A good interaction designer would pay attention to where the bus actually stops and how the stops are named in the real world of bus riders. Pushing real-time bus arrival information across the web to a browser or cell phone is a great idea. But unfortunately a great idea poorly designed risks dying early, earning the RTD NextBus system a Darwin Design Award.
Recently my server seems to have updated their modsecurity rules so that my blogging client for Firefox, Deepest Sender, didn’t work, returning a cryptic “TypeError: node has no properties” message. It took me one confusing hour to figure it all out, as naturally I was writing a post that fell into another modsecurity trap. But there was a relatively easy solution.
The most drastic would be to turn off the SecFilter setting in your .htaccess file completely, as some forums advise (bad idea–you open yourself up to lots of security issues if you turn off filtering for all the nasties your webhost’s sysadmins are trying to protect you against with modsecurity.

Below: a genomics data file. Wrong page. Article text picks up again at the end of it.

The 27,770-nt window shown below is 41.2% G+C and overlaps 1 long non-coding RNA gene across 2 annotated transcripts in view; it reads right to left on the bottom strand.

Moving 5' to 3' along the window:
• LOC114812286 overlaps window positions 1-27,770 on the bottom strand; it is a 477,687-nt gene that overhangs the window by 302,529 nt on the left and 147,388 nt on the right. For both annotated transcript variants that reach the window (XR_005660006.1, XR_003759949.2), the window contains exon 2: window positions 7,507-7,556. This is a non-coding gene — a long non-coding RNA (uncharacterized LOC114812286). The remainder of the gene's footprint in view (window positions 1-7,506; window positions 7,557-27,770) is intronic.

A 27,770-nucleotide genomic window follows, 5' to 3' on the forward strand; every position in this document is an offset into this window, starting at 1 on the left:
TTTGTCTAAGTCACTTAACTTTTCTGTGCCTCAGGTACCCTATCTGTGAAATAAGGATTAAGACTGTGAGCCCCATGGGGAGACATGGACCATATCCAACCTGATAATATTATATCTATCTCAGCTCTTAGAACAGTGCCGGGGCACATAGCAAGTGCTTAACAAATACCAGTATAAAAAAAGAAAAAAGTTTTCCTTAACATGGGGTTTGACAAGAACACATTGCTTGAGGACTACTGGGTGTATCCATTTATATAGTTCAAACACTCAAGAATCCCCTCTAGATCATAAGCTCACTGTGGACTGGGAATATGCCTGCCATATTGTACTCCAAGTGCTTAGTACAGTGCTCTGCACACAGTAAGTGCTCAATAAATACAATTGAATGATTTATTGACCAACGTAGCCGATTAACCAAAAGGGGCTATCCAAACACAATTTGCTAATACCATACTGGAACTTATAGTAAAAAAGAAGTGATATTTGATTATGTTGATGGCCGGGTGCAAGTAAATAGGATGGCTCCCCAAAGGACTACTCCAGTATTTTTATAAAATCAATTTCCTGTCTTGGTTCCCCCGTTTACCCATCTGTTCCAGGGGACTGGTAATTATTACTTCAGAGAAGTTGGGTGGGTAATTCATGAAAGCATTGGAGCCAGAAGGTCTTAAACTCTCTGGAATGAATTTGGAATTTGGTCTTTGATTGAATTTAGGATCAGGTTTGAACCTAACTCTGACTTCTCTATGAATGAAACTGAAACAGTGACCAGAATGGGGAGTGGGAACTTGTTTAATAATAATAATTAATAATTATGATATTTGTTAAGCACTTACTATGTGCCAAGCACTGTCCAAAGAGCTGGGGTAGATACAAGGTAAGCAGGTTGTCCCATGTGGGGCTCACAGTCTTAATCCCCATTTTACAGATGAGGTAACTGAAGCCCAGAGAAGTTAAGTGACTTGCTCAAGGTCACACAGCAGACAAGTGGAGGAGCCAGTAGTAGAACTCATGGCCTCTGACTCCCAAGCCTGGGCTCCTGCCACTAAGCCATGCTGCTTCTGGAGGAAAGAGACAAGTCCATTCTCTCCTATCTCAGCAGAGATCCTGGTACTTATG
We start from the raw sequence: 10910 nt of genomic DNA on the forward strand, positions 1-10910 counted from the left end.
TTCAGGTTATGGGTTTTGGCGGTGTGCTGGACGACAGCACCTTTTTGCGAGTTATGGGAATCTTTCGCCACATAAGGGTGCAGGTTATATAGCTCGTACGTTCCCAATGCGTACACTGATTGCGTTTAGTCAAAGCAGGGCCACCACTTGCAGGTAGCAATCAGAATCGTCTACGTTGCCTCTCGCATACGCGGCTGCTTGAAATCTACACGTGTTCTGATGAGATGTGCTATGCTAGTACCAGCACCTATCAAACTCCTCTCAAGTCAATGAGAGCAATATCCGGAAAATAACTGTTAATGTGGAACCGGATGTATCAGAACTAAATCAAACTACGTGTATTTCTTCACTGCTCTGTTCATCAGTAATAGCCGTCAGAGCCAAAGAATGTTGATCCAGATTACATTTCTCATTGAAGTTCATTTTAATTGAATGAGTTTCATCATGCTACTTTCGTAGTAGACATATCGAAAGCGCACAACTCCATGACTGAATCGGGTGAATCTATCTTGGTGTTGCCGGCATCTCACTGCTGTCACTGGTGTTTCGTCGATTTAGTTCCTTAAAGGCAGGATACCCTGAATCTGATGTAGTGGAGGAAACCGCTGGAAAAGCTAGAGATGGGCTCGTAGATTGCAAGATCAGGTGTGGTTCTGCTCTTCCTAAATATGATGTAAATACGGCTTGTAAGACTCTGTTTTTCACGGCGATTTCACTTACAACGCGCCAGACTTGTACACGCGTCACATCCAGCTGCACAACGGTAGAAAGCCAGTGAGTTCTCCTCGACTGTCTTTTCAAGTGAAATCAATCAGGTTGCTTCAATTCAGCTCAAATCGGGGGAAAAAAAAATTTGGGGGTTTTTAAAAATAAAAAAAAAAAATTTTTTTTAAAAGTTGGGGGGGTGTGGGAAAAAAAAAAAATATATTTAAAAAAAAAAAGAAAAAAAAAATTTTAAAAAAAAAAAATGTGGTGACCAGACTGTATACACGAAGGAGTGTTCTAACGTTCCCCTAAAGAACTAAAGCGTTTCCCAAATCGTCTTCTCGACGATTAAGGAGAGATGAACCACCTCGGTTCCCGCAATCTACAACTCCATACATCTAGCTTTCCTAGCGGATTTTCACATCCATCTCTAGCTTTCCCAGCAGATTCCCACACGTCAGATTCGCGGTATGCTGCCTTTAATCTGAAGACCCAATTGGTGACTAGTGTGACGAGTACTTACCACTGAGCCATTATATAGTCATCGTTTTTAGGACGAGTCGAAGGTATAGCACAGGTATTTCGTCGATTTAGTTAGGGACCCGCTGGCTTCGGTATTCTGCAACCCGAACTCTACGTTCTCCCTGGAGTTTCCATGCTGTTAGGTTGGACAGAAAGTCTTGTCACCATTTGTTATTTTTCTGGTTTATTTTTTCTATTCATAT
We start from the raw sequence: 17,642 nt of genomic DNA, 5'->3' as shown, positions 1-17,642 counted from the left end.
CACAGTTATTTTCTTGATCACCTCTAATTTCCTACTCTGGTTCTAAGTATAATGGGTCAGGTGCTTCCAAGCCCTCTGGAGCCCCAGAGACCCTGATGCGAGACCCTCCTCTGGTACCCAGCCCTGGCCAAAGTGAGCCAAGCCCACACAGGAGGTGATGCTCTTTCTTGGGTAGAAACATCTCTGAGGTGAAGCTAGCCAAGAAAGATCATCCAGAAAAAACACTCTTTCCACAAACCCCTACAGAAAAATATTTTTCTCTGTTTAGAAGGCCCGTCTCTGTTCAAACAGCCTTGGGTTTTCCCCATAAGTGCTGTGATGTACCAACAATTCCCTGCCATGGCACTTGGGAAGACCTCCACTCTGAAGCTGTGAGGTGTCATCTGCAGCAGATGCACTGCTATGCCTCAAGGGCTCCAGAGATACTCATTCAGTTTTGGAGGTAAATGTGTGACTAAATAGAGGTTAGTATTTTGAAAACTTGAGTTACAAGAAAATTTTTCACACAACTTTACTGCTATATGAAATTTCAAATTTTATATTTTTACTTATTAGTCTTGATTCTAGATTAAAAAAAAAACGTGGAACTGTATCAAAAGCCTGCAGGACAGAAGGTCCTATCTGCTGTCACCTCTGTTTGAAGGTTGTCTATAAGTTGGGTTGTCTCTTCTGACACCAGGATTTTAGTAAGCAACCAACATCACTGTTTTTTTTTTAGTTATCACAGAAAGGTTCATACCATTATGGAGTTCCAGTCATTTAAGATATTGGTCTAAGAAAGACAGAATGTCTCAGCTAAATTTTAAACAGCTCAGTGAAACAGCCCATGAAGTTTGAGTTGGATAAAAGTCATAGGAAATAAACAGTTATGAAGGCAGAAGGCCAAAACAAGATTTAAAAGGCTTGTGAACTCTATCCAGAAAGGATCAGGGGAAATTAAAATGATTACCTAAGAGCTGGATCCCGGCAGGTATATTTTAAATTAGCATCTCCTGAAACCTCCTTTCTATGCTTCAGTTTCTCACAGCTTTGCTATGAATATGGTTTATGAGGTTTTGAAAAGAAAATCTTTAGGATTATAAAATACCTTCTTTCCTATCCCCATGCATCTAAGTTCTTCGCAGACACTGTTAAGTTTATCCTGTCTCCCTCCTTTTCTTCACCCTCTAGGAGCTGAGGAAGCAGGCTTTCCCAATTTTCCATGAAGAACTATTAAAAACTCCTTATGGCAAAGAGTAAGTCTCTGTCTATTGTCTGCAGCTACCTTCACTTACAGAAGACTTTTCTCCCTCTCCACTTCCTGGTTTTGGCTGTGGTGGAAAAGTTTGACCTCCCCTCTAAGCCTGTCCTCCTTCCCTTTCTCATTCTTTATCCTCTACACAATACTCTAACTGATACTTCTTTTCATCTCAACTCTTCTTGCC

A better solution is to just turn SecFilterInheritance off for only the file xmlrpc.php. That’s much more selective, but it still leaves a security hole right where attackers expect it. And, as any analysis of raw access logs will tell you, there are plenty of scripted attacks on yourdomain.com/xmlrpc.php, yourdomain.com/wordpress/xmlrpc.php and so forth.
An even better solution to combine that with the Purloined Letter method. Hiding the publicly accessible xmlrpc.php by renaming it is much more secure.
First, copy xmlrpc.php to yourownrandomname.php within your WordPress directory. (Copying the xmlrpc.php file rather than just renaming it reduces the chances that some other plugin will fail obscurely.)
Second, use the .htaccess modification method to point to your (hopefully) unique filename. Since they don’t know the filename, the script-kiddies won’t know what file to attack. Modify (or create) an .htaccess file in the wordpress directory with the text editor of your choice and insert the following directive: